The Memory Files: The Story of Elez Rust Islami

Author Alice Taylor
The Memory Files: The Story of Elez Rust Islami

Like a cat that toys with its prey before dealing the lethal blow, the Albanian communist regime liked to inflict psychological cruelty on its victims before destroying them completely. 

Once they identified an enemy, they would use every tool at their disposal to crush their spirit, break down their strength, and render them helpless before condemning them to a lifetime in prison, or death. This demonstrates not only the physical brutality executed by the regime, but it shows they were cold and calculating as well. 

The story you are about to read is not just tragic, it clearly shows the emotional torture inflicted upon ordinary people. 

But before we begin, I want to ask you a question. Would you condemn yourself to death to protect someone else?

The first thing I noticed about Sadije Hamza was her smile. Her eyes creased at the edges and her face exuded warmth and friendliness, despite an undeniable hint of sadness. From Tirana to Puke, she chatted merrily, recounting stories of her life and asking about our children. 

But as we got closer to our destination, I sensed that she became more nervous. She wrung her hands, sighed, and reminisced about those that are no longer with us. 

The drive to Puke is a long one that takes you winding through the hills of High Albania. Thick pine forests make way for yawning chasms in the rock that in turn give way to perilous slopes and remote valleys below. 

On the outskirts of Puke, Sadije asked that we stopped the car and I heard her voice break as she forced back tears. She pointed to the graveyard to the side of the road and spoke of those that were laid to rest there. But there was one name not on her list. Elez Rust Islami, her grandfather who was killed more than 70 years ago but whose body has never been found.

Even after all these years, his family has no way to mourn him other than with the fleeting memories they possess.

Elez was born on 21 January 1913 in Puke, in the North of Albania. He was born into a large, upper working-class family who had inherited significant amounts of land and property. Unable to pursue his education in Puke, he was sent to Shkodra where he attended school and made many friends.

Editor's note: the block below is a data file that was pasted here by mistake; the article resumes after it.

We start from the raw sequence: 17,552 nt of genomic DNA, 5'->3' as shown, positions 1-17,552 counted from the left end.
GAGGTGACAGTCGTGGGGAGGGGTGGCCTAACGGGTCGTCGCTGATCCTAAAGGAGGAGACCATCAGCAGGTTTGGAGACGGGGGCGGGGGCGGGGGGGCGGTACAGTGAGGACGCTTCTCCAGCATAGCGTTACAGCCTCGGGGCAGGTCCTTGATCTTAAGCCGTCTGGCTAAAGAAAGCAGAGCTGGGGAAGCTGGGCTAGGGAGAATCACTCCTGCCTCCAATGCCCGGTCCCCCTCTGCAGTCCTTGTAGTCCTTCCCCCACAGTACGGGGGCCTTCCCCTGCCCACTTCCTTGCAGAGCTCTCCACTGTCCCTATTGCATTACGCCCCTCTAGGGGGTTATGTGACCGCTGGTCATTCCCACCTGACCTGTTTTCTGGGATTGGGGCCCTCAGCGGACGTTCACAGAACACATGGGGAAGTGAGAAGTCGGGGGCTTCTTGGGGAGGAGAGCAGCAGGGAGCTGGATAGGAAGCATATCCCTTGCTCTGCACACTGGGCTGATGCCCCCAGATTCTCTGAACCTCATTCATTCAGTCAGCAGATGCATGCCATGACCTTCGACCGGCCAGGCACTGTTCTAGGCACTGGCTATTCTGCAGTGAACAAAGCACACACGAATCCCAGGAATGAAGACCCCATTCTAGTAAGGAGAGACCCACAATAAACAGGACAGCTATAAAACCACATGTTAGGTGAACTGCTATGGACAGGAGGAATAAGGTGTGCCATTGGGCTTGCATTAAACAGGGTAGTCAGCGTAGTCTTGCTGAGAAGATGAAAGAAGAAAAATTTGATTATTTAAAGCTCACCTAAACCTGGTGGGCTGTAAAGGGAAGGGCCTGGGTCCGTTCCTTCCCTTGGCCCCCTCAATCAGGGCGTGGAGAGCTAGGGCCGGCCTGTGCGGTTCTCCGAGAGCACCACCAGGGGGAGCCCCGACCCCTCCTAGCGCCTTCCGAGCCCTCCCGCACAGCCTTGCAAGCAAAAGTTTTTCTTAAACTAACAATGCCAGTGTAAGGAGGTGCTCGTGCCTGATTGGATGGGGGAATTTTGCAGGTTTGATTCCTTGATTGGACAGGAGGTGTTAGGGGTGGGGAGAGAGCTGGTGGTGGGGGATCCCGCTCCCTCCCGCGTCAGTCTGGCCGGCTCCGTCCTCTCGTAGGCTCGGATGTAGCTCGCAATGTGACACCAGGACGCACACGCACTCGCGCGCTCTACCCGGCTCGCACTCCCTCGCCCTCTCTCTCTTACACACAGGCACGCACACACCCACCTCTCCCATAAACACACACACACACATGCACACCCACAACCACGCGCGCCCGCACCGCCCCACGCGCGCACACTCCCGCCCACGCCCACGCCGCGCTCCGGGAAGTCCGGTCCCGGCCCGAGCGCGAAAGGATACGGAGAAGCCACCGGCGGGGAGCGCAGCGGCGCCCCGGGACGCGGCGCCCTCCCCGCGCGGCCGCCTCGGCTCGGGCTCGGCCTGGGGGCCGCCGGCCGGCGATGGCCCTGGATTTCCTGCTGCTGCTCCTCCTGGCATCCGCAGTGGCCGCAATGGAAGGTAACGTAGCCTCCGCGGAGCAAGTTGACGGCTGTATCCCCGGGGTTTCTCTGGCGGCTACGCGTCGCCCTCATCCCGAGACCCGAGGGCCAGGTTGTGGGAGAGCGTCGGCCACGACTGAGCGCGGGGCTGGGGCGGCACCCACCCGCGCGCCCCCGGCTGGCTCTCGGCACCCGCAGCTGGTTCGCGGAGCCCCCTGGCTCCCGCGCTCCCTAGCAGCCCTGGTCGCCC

Astrit, a tall, smartly dressed man and the grandson of Elez, described him as a very social man, outgoing and friendly, but who also had a thirst for knowledge. He was lucky to have the chance to study in Shkodra because, at the time, it was considered a ‘cradle of culture,’ and Elez was exposed to many different ideas, views, and people. But after he finished his schooling, he returned home to Puke, keen to build a life on his ancestral lands.

Upon his return, he married Fatima, a woman from the nearby village of Rrapa. She had six children, Agim, Barija, Enver, Shaban, Servet, and Halit. Elez engaged in agricultural work to support his family and build a home.

During his life, Elez became known for being a kind and charitable man. He was respected for the ‘besa’ he maintained with the people around him. In Albanian culture, particularly in the north, besa is a concept based on trust, honor, and the strength of one’s word. For many centuries, it has been one of the critical foundations of Albanian family and social life, binding communities together and keeping the flame of tradition burning.

A man who was passionate about his country, when the first communist cells were created in Shkodra in 1943, Elez was keen to be involved. He dreamt that the problems faced, such as independence, poverty, and corruption, could be solved with the solutions presented by the young communists. He took back the ideology to Puke and created his own communist organization, including those he thought were trustworthy and capable.

During the National Liberation War against the Italian fascist invaders, Elez was elected the Chairman of the local Antifascist Council, and he was proud to fight for his country and freedom. But shortly after the communists seized power, he realized that they weren’t the ones who had fought for their country. Instead, they were spies and those who “had never been men.”